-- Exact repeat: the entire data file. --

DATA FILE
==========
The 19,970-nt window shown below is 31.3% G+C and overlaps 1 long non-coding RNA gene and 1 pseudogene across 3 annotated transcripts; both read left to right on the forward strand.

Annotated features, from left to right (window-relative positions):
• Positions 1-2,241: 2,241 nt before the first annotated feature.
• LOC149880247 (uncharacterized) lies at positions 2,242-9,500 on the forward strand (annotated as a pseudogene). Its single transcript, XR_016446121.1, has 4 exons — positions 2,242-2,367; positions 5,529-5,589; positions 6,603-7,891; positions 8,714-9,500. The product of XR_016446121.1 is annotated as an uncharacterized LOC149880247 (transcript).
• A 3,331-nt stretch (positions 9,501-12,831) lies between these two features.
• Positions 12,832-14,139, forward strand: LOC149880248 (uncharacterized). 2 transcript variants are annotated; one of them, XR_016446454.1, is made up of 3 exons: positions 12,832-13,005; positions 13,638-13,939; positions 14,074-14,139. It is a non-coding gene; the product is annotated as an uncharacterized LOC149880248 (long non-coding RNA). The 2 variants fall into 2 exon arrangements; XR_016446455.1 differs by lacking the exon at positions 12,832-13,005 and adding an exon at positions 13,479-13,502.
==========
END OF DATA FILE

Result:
The 19,970-nt window shown below is 31.3% G+C and overlaps 1 long non-coding RNA gene and 1 pseudogene across 3 annotated transcripts; both read left to right on the forward strand.

Annotated features, from left to right (window-relative positions):
• Positions 1-2,241: 2,241 nt before the first annotated feature.
• LOC149880247 (uncharacterized) lies at positions 2,242-9,500 on the forward strand (annotated as a pseudogene). Its single transcript, XR_016446121.1, has 4 exons — positions 2,242-2,367; positions 5,529-5,589; positions 6,603-7,891; positions 8,714-9,500. The product of XR_016446121.1 is annotated as an uncharacterized LOC149880247 (transcript).
• A 3,331-nt stretch (positions 9,501-12,831) lies between these two features.
• Positions 12,832-14,139, forward strand: LOC149880248 (uncharacterized). 2 transcript variants are annotated; one of them, XR_016446454.1, is made up of 3 exons: positions 12,832-13,005; positions 13,638-13,939; positions 14,074-14,139. It is a non-coding gene; the product is annotated as an uncharacterized LOC149880248 (long non-coding RNA). The 2 variants fall into 2 exon arrangements; XR_016446455.1 differs by lacking the exon at positions 12,832-13,005 and adding an exon at positions 13,479-13,502.